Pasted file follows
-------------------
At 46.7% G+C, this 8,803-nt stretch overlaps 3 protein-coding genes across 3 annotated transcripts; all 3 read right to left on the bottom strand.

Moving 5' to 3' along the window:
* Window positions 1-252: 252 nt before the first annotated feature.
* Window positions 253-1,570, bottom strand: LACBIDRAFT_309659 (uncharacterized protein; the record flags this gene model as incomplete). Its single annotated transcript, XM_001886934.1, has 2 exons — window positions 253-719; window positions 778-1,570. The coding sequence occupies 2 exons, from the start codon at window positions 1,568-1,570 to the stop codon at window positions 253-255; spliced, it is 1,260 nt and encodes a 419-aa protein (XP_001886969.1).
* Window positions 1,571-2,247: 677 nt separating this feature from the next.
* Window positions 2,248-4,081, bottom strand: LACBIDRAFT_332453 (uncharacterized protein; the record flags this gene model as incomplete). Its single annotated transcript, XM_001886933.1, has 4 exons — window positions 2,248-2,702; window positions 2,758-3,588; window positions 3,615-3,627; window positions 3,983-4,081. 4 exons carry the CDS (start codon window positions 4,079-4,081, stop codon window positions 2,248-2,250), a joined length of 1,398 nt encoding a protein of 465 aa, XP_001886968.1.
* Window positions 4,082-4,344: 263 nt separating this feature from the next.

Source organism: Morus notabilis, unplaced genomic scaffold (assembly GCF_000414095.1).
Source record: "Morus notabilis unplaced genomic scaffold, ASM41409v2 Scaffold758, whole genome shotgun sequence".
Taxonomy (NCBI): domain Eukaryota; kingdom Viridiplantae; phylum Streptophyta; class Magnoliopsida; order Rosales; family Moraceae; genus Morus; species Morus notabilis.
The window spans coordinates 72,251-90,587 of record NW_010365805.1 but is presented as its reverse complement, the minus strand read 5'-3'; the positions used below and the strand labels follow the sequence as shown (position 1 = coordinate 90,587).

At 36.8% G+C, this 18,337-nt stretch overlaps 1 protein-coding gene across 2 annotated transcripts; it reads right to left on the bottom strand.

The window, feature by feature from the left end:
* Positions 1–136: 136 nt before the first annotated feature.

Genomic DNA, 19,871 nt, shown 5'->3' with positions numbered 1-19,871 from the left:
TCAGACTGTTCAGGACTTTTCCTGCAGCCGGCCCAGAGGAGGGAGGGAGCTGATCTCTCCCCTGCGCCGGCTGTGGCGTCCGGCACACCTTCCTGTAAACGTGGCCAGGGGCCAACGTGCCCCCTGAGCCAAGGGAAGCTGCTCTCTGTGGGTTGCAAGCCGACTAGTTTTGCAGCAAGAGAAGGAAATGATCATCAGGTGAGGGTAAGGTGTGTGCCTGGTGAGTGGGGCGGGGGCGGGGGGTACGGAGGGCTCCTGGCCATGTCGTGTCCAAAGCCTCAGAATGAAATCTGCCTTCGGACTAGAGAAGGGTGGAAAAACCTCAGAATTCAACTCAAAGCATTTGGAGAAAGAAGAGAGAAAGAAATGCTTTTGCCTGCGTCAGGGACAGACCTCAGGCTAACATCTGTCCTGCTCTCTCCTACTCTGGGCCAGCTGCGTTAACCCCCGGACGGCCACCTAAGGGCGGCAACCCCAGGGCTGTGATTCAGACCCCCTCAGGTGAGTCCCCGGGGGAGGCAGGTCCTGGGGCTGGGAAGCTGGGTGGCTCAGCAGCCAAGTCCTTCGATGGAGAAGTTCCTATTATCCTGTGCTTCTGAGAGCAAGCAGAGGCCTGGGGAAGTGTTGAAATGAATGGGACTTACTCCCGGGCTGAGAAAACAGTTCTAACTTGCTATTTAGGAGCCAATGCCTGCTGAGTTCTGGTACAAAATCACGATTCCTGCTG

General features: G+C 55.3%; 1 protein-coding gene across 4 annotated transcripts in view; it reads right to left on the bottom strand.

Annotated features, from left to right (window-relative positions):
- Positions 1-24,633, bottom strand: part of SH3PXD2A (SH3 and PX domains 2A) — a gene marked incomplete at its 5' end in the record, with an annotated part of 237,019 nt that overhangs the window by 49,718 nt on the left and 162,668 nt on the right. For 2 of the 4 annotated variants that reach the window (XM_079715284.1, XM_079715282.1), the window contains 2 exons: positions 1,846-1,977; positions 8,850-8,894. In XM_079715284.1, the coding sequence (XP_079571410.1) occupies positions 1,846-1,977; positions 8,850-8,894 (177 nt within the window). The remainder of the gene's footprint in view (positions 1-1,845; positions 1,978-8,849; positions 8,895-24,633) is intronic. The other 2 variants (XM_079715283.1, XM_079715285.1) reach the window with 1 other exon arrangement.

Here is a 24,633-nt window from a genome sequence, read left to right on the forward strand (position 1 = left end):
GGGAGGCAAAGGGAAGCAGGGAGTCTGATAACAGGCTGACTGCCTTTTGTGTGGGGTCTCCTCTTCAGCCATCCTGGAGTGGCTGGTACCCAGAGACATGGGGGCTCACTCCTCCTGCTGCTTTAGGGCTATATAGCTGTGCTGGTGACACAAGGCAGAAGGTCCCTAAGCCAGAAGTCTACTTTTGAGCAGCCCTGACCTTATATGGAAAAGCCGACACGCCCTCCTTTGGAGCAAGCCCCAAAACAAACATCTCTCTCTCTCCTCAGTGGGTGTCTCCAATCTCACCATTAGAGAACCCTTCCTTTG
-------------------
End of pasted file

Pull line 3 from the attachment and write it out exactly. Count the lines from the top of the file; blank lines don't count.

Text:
* Window positions 1-252: 252 nt before the first annotated feature.